We know you’re a big Baltimore Orioles fan. What other personal interests/hobbies do you have?
After the rush of working in Washington and foreign capitals, living in a small town now gives my wife and me time to enjoy smaller things and to reflect.  We don't own a television.  Instead, I love to read, especially books about current events, history, economics, and fiction by authors like Richard Russo and Richard Ford.  I was delighted to be asked to join the Board of Directors of the library of our hometown in upstate Vermont, and I volunteer a few nights weekly at the homeless persons' shelter there. My wife and I love to hike in the White Mountains in New Hampshire and Maine, and in the Green Mountains of Vermont.

Rosemary DiCarlo

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Senior Fellow

Ambassador Rosemary DiCarlo joined the Jackson Institute as a Senior Fellow in 2015. Following a 30-year career with the U.S. Department of State, Amb. DiCarlo is now president of the National Committee on American Foreign Policy, a nonprofit organization that conducts educational programs and Track II diplomatic initiatives regarding security challenges facing the United States. 

Shortly after the 2016 presidential election, Amb. DiCarlo sat down for a Q&A with us:

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What’s one piece of advice you would give to our MA students who are considering careers in diplomacy and the Foreign Service?
If you want to be a good diplomat, it is important to be widely read in history, understand the philosophical foundations of the current state system, speak at least one foreign language and have empathy for other cultures. I would advise students to focus on areas where they have the keenest interest and something to contribute. They will excel if they’re doing something they like.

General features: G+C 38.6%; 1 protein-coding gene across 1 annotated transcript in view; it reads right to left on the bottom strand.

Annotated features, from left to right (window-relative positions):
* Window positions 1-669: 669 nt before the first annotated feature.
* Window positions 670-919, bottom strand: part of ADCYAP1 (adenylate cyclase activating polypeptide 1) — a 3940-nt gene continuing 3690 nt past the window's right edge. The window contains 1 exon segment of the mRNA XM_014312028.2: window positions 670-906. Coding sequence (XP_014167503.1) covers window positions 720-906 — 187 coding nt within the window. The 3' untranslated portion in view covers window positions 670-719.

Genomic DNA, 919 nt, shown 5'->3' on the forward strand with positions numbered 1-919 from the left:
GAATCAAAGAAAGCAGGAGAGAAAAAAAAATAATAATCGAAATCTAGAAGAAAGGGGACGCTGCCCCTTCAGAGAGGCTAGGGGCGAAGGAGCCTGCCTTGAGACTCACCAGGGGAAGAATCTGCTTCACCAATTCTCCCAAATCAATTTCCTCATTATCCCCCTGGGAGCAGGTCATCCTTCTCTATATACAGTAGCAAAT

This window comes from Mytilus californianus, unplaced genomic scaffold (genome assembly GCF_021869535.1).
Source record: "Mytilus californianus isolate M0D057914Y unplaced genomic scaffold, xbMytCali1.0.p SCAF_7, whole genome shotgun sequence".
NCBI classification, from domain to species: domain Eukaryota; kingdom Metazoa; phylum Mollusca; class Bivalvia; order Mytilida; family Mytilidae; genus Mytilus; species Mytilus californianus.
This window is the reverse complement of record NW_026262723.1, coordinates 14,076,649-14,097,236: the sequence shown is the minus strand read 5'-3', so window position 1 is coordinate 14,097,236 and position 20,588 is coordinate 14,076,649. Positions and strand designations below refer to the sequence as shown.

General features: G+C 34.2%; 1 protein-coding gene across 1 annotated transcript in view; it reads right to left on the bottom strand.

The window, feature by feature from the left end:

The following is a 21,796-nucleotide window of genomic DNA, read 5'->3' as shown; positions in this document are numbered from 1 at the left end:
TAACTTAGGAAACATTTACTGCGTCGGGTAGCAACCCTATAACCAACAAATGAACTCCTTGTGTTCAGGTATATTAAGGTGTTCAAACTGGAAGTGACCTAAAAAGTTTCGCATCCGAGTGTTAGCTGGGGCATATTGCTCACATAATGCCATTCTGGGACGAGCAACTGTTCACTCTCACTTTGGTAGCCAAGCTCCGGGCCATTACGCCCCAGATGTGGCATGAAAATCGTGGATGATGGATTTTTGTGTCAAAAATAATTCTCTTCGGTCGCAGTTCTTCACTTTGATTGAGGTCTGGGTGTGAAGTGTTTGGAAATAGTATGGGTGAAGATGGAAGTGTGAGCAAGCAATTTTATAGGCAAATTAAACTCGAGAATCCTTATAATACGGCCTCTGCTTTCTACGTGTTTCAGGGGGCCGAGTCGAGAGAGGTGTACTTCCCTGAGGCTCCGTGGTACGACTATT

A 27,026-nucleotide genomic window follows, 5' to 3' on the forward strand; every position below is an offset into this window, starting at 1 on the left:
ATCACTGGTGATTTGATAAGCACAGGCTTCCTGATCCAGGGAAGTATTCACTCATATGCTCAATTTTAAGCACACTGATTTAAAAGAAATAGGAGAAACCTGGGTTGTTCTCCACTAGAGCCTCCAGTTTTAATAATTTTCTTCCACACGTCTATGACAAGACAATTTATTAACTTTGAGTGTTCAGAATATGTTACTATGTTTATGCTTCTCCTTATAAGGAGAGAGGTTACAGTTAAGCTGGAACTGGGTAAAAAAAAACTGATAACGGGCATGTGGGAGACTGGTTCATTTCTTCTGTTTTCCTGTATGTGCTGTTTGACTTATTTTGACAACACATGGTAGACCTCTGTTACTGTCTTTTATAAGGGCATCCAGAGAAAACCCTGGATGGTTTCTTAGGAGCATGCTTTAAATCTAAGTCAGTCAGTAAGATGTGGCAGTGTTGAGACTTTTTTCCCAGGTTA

Did you always envision a career with the State Department or did you first pursue other career ambitions after completing your studies?
At first I thought I would be an academic. I was a very good student and good at learning foreign languages. I loved literature and focused on Slavic languages. But my experiences traveling abroad--first in Moscow as an exchange student and then researching a dissertation in Paris -- made me realize I wanted to pursue a career that involved engaging with foreign cultures and contributing to foreign policy. My first real job was at UNESCO in Paris, and from there I went to the State Department, where I served for 30 years.
Tell us more about your Fall 2016 course, GLBL 695, “Multilateral Institutions in the 21st Century”?
This seminar addresses the basic principles by which the international community has been governed (concepts of sovereignty, self-determination and legitimate use of force) since the end of the Second World War. It looks at the laws, norms and practices that were developed to meet the threats of the post-war era. In many ways these underlying principles have been challenged or reinterpreted today. Sovereignty, for example, means responsibilities as well as rights for many nations. And there are new security challenges -- internal rather than cross-border conflicts, terrorism, climate change, proliferation of weapons of mass destruction and cyber-attacks -- which are different. My class is designed to provoke thought about those threats and to address whether we have the institutions and structures in place to meet these challenges.
What’s the biggest foreign policy challenge for the next U.S. president?
There are many, but the most immediate challenge is the proliferation of weapons of mass destruction, particularly in regard to North Korea. The next president must also consider our partnerships, with European allies and others, and ensure they are stable and solid. And the president will have to work with China and others to ensure that China's rise is compatible with our national interests.